Simple NDEF Exchange Protocol

The NFC Forum Simple NDEF Exchange Protocol (SNEP) allows two NFC devices to exchange NDEF Messages. It is implemented in many smartphones and typically used to push phonebook contacts or web page URLs to another phone.

SNEP is a stateless request/response protocol. The client sends a request to the server, the server processes that request and returns a response. On the protocol level both the request and response have no consequences for further request/response exchanges. Information units transmitted through SNEP are NDEF messages. The client may use a SNEP PUT request to send an NDEF message and a SNEP GET request to retrieve an NDEF message. The message to retrieve with a GET request depends on an NDEF message sent with the GET request but the rules to determine equivalence are an application layer contract and not specified by SNEP.

NDEF messages can easily be larger than the maximum information unit (MIU) supported by the LLCP data link connection that a SNEP client establishes with a SNEP server. The SNEP layer handles fragmentation and reassembly so that an application must not be concerned. To avoid exhaustion of the limited NFC bandwidth if an NDEF message would exceed the SNEP receiver’s capabilities, the receiver must acknowledge the first fragment of an NDEF message that can not be transmitted in a single MIU. The acknowledge can be either the request/response codes CONTINUE or REJECT. If CONTINUE is received, the SNEP sender shall transmit all further fragments without further acknowledgement (the LLCP data link connection guarantees successful transmission). If REJECT isreceived, the SNEP sender shall abort tranmsission. Fragmentation and reassembly are handled transparently by the nfc.snep.SnepClient and nfc.snep.SnepServer implementation and only a REJECT would be visible to the user.

A SNEP server may return other response codes depending on the result of a request:

  • A SUCCESS response indicates that the request has succeeded. For a GET request the response will include an NDEF message. For a PUT request the response is empty.
  • A NOT FOUND response says that the server has not found anything matching the request. This may be a temporary of permanent situation, i.e. the same request send later could yield a different response.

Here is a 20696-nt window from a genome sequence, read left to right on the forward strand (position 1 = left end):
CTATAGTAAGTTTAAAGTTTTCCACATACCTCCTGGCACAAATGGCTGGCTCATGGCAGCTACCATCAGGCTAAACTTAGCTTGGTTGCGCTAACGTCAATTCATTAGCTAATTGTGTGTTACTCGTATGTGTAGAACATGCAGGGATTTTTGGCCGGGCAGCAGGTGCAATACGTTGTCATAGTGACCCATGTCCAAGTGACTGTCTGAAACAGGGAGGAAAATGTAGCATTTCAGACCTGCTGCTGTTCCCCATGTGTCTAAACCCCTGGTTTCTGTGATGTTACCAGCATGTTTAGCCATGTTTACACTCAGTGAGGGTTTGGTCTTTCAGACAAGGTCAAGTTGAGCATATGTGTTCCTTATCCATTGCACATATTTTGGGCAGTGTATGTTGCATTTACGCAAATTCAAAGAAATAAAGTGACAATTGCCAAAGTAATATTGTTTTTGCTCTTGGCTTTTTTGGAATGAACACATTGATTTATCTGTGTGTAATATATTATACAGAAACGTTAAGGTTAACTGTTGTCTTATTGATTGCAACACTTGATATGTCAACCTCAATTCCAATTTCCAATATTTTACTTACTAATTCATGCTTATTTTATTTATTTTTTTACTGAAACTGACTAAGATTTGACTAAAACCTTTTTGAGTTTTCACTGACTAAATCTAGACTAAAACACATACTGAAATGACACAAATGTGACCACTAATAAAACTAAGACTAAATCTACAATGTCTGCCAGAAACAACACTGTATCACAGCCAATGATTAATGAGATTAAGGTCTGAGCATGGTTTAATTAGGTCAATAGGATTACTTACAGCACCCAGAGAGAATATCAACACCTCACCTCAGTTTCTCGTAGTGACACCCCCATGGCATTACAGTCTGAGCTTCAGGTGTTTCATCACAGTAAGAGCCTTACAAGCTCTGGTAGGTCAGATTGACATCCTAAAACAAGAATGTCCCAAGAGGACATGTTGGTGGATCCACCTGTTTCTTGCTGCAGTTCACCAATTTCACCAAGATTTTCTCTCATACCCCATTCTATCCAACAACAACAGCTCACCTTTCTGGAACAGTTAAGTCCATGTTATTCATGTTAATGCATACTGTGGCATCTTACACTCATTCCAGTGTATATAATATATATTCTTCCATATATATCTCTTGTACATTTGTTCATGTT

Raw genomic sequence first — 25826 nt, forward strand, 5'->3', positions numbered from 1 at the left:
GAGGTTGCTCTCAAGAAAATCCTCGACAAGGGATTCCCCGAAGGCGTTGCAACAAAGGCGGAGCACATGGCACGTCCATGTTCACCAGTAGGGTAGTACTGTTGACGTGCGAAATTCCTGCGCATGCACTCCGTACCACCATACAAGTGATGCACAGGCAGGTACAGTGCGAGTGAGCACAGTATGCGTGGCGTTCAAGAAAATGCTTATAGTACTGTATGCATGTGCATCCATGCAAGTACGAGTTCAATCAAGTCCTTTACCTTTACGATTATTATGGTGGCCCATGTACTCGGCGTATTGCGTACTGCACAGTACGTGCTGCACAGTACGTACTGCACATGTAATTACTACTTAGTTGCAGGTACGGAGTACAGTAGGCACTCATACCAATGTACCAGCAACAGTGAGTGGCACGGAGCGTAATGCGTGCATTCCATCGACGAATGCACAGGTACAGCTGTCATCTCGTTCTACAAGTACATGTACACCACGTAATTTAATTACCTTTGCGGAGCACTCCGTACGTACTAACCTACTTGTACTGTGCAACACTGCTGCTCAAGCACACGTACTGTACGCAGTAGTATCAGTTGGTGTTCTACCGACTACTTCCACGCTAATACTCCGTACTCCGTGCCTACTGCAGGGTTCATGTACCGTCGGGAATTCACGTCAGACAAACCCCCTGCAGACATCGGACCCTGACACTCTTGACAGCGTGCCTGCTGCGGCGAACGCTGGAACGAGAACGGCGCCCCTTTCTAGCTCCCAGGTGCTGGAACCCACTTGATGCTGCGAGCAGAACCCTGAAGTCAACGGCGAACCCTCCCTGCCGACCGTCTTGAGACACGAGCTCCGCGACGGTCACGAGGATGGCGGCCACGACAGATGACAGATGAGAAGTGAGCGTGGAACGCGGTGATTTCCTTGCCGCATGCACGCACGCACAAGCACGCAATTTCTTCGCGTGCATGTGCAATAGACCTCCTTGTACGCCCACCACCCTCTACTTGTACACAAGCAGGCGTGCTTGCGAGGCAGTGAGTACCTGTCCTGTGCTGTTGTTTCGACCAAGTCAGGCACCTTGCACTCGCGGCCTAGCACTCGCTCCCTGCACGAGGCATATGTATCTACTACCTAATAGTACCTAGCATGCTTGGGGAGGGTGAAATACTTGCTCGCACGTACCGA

• An EXCESS DATA response may be received if the server has found a matching response but sending it would exhaust the SNEP client’s receive capabilities.
  • A BAD REQUEST response indicates that the server detected a syntax error in the client’s request. This should almost never be seen.
  • The NOT IMPLEMENTED response will be returned if the client sent a request that the server has not implemented. It applies to existing as well as yet undefined (future) request codes. The client can learn the difference from the version field transmitted withnthe response, but in reality it doesn’t matter - it’s just not supported.
  • With UNSUPPORTED VERSION the server reacts to a SNEP version number sent with the request that it doesn’t support or refuses to support. This should be seen only if the client sends with a higher major version number than the server has implemented. It could be received also if the client sends with a lower major version number but SNEP servers are likely to support historic major versions if that ever happens (the current SNEP version is 1.0).

Besides the protocol layer the SNEP specification also defines a Default SNEP Server with the well-known LLCP service access point address 4 and service name urn:nfc:sn:snep. Certified NFC Forum Devices must have the Default SNEP Server implemented. Due to that requirement the feature set and guarantees of the Default SNEP Server are quite limited - it only implements the PUT request and the NDEF message to put could be rejected if it is more than 1024 octets, though smartphones generally seem to support more.

Default Server

A basic Default SNEP Server can be built with nfcpy like in the following example, where all error and exception handling has been sacrified for brevity.

import nfc
import nfc.snep

class DefaultSnepServer(nfc.snep.SnepServer):
    def __init__(self, llc):
        nfc.snep.SnepServer.__init__(self, llc, "urn:nfc:sn:snep")

    def put(self, ndef_message):
        print "client has put an NDEF message"
        print ndef_message.pretty()
        return nfc.snep.Success

def startup(clf, llc):
    global my_snep_server
    my_snep_server = DefaultSnepServer(llc)
    return llc

def connected(llc):
    my_snep_server.start()
    return True

my_snep_server = None
clf = nfc.ContactlessFrontend("usb")
clf.connect(llcp={'on-startup': startup, 'on-connect': connected})

This server will accept PUT requests with NDEF messages up to 1024 octets and return NOT IMPLEMENTED for any GET request. To increase the size of NDEF messages that can be received, the max_ndef_message_recv_size parameter can be passed to the nfc.snep.SnepServer class.

class DefaultSnepServer(nfc.snep.SnepServer):
    def __init__(self, llc):